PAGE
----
Markets, Economy

Weekly Kickstart (05/04/2020-05/08/2020)

5/4/20 8:00 AM

iStock-626627280.jpgStocks continued lower last week, as the S&P 500 fell by 0.21 percent to 2,830.71. That left the benchmark index down 12.38 percent 2020-to-date, but still 26.52 percent above the March panic low (closing basis). Equities actually started off last week on a positive note thanks in part to a stabilization in the price of crude oil and another encouraging Remdesivir clinical trial, but the bears eventually regained control. Some of this might have simply been reactionary algorithmic selling that helped further chip away at the “overbought” conditions highlighted in prior Kickstarts, while other potential excuses for the reversal include profit-taking, end-of-month rebalancing, disappointing earnings reports, and concerns about another escalation in trade tensions with China. Regardless, the S&P 500 still managed to end the month of April up 12.68 percent, the largest increase since 1987 and a welcome reprieve following the index’s 12.51 percent decline in March.


This performance juxtaposition is another example of how the biggest rallies frequently occur in close proximity to the most severe selloffs, and why “time in the market” can often be more important than “timing the market.” As for what to expect going forward, the last time the S&P 500 experienced back-to-back months of negative then positive double-digit moves was the fall of 1974, which also coincided with the bottom of a bear market. More generally, in the past when the S&P 500 has gained at least 10 percent in a single month, forward returns over the following 3-12 months have been overwhelmingly positive. Average performance during the first month after a 10+ percent gain, though, has been at best mixed, and similar choppiness here would not be too surprising considering how much uncertainty still surrounds the coronavirus. Moreover, a lot of data about how the trial economic re-openings have fared will start to be released in May, and equities could easily “overreact” (higher and lower) to every incoming headline. Regular investors may therefore want to continue to use rallies as opportunities to review their portfolio and make sure it is properly aligned with their risk tolerance, nearness to retirement, and other unique variables. As always, we are here to help with any questions you may have.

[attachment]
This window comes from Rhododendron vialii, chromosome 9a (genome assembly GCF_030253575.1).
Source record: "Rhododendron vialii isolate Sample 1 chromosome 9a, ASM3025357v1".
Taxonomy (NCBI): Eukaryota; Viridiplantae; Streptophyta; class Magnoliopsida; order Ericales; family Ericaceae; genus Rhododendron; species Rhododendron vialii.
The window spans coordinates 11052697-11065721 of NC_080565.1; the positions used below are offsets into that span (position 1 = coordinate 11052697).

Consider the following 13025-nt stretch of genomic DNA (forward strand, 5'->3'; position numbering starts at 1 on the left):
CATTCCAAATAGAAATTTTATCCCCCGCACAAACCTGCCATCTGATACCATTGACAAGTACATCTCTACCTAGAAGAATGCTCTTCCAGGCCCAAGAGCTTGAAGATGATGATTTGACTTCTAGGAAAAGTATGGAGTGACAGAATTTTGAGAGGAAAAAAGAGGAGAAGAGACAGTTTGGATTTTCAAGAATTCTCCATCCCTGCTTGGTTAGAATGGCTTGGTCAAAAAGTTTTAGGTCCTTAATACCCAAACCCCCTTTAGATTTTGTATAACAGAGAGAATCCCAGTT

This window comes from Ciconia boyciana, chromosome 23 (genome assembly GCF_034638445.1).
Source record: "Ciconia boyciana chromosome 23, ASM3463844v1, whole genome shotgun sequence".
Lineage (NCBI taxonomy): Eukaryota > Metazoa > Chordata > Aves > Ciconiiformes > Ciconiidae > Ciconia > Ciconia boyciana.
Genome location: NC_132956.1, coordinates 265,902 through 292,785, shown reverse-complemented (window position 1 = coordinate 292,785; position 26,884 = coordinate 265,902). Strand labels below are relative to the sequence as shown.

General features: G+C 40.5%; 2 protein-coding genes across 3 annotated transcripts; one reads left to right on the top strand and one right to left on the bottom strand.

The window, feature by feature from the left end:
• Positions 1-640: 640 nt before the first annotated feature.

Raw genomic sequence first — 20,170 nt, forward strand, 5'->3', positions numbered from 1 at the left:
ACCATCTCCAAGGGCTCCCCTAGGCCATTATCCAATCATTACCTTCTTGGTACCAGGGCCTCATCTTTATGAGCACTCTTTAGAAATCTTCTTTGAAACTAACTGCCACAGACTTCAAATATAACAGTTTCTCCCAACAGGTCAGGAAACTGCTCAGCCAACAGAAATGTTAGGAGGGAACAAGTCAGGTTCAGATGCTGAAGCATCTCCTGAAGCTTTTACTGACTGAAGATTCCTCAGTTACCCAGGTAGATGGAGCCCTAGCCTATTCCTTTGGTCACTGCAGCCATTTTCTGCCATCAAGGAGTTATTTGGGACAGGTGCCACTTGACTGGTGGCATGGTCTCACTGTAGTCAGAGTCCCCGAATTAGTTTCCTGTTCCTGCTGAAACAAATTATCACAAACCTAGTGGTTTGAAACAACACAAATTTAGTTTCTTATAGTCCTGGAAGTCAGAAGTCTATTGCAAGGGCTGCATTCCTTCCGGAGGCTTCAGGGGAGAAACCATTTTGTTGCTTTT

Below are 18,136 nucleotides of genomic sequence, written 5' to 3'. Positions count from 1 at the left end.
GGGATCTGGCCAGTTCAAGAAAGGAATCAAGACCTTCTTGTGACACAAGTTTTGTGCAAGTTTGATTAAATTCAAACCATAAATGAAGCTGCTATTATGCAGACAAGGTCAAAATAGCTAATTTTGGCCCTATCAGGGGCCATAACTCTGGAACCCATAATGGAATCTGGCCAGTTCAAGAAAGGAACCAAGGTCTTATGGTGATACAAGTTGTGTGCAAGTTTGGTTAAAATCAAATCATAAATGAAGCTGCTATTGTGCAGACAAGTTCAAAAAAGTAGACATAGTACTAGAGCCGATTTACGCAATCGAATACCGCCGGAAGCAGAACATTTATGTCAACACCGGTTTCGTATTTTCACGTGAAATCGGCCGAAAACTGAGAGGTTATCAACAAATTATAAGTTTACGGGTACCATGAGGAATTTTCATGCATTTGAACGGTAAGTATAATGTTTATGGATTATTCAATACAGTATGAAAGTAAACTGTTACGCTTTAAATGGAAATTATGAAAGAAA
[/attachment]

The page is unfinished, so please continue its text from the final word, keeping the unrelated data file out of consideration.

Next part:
To recap a few of the things we learned about the economy last week, the positives included that home values rose, mortgage (purchase) applications jumped, construction spending unexpectedly increased, household inflation pressures remained nonexistent, and a key gauge of Americans’ optimism about the future improved. As for the negatives, the nation’s trade deficit (in goods) widened, pending home sales declined, manufacturing activity contracted, personal income and outlays decreased, consumers’ confidence in current economic conditions deteriorated, U.S. gross domestic product (GDP) fell for the first time since 2014, and millions of Americans continued to make first-time claims for unemployment benefits (although this metric has also fallen for four weeks in a row). This week the pace of economic data slows down but there are still a few important reports on credit, service sector activity, productivity, and employment scheduled to be released, including the potentially market-moving April job report from the U.S. Labor Department due out on Friday.


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Sources: Econoday, FRBSL

Post author: Charles Couch